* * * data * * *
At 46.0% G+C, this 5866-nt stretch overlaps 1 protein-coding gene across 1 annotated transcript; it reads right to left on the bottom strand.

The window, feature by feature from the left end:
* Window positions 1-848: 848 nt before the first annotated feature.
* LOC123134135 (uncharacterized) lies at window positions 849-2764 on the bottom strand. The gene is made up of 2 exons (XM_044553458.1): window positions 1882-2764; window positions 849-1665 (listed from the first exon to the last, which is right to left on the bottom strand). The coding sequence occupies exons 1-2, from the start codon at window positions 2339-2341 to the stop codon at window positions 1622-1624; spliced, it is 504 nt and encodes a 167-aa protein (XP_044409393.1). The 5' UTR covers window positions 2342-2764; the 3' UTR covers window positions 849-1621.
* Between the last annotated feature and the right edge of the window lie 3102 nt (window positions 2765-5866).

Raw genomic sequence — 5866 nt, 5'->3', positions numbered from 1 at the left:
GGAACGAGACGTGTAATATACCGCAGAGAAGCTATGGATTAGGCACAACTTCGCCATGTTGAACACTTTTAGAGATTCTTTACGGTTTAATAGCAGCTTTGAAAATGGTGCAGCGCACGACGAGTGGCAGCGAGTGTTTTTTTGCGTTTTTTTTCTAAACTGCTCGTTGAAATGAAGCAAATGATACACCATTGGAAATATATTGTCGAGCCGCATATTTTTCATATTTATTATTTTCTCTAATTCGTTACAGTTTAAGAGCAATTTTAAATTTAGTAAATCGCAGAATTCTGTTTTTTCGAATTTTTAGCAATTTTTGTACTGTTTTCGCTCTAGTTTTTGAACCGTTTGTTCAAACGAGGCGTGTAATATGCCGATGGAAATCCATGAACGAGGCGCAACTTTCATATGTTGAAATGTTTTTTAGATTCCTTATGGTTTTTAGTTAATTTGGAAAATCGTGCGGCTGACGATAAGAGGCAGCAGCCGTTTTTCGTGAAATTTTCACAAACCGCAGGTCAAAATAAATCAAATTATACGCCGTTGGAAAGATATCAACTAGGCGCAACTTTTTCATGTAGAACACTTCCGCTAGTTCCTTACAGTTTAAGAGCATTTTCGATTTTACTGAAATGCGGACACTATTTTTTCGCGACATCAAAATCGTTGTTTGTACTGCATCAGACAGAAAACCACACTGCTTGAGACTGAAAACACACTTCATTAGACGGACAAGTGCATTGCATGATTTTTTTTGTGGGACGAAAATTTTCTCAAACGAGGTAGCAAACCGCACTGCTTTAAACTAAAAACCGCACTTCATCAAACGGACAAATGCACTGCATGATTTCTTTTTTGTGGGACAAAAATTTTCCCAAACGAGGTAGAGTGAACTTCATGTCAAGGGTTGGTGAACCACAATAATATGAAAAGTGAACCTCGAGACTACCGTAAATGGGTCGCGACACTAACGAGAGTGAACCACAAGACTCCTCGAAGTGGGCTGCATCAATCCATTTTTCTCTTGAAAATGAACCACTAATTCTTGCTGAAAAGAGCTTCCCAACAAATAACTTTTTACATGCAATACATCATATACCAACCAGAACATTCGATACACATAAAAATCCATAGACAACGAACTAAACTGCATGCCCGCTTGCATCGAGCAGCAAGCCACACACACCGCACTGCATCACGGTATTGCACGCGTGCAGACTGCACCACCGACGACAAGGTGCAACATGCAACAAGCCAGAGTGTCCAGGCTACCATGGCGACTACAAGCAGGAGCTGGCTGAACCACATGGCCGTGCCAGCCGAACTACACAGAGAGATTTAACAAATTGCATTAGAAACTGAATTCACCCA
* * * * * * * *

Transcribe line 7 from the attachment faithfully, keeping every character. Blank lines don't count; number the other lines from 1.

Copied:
GGAACGAGACGTGTAATATACCGCAGAGAAGCTATGGATTAGGCACAACTTCGCCATGTTGAACACTTTTAGAGATTCTTTACGGTTTAATAGCAGCTTTGAAAATGGTGCAGCGCACGACGAGTGGCAGCGAGTGTTTTTTTGCGTTTTTTTTCTAAACTGCTCGTTGAAATGAAGCAAATGATACACCATTGGAAATATATTGTCGAGCCGCATATTTTTCATATTTATTATTTTCTCTAATTCGTTACAGTTTAAGAGCAATTTTAAATTTAGTAAATCGCAGAATTCTGTTTTTTCGAATTTTTAGCAATTTTTGTACTGTTTTCGCTCTAGTTTTTGAACCGTTTGTTCAAACGAGGCGTGTAATATGCCGATGGAAATCCATGAACGAGGCGCAACTTTCATATGTTGAAATGTTTTTTAGATTCCTTATGGTTTTTAGTTAATTTGGAAAATCGTGCGGCTGACGATAAGAGGCAGCAGCCGTTTTTCGTGAAATTTTCACAAACCGCAGGTCAAAATAAATCAAATTATACGCCGTTGGAAAGATATCAACTAGGCGCAACTTTTTCATGTAGAACACTTCCGCTAGTTCCTTACAGTTTAAGAGCATTTTCGATTTTACTGAAATGCGGACACTATTTTTTCGCGACATCAAAATCGTTGTTTGTACTGCATCAGACAGAAAACCACACTGCTTGAGACTGAAAACACACTTCATTAGACGGACAAGTGCATTGCATGATTTTTTTTGTGGGACGAAAATTTTCTCAAACGAGGTAGCAAACCGCACTGCTTTAAACTAAAAACCGCACTTCATCAAACGGACAAATGCACTGCATGATTTCTTTTTTGTGGGACAAAAATTTTCCCAAACGAGGTAGAGTGAACTTCATGTCAAGGGTTGGTGAACCACAATAATATGAAAAGTGAACCTCGAGACTACCGTAAATGGGTCGCGACACTAACGAGAGTGAACCACAAGACTCCTCGAAGTGGGCTGCATCAATCCATTTTTCTCTTGAAAATGAACCACTAATTCTTGCTGAAAAGAGCTTCCCAACAAATAACTTTTTACATGCAATACATCATATACCAACCAGAACATTCGATACACATAAAAATCCATAGACAACGAACTAAACTGCATGCCCGCTTGCATCGAGCAGCAAGCCACACACACCGCACTGCATCACGGTATTGCACGCGTGCAGACTGCACCACCGACGACAAGGTGCAACATGCAACAAGCCAGAGTGTCCAGGCTACCATGGCGACTACAAGCAGGAGCTGGCTGAACCACATGGCCGTGCCAGCCGAACTACACAGAGAGATTTAACAAATTGCATTAGAAACTGAATTCACCCA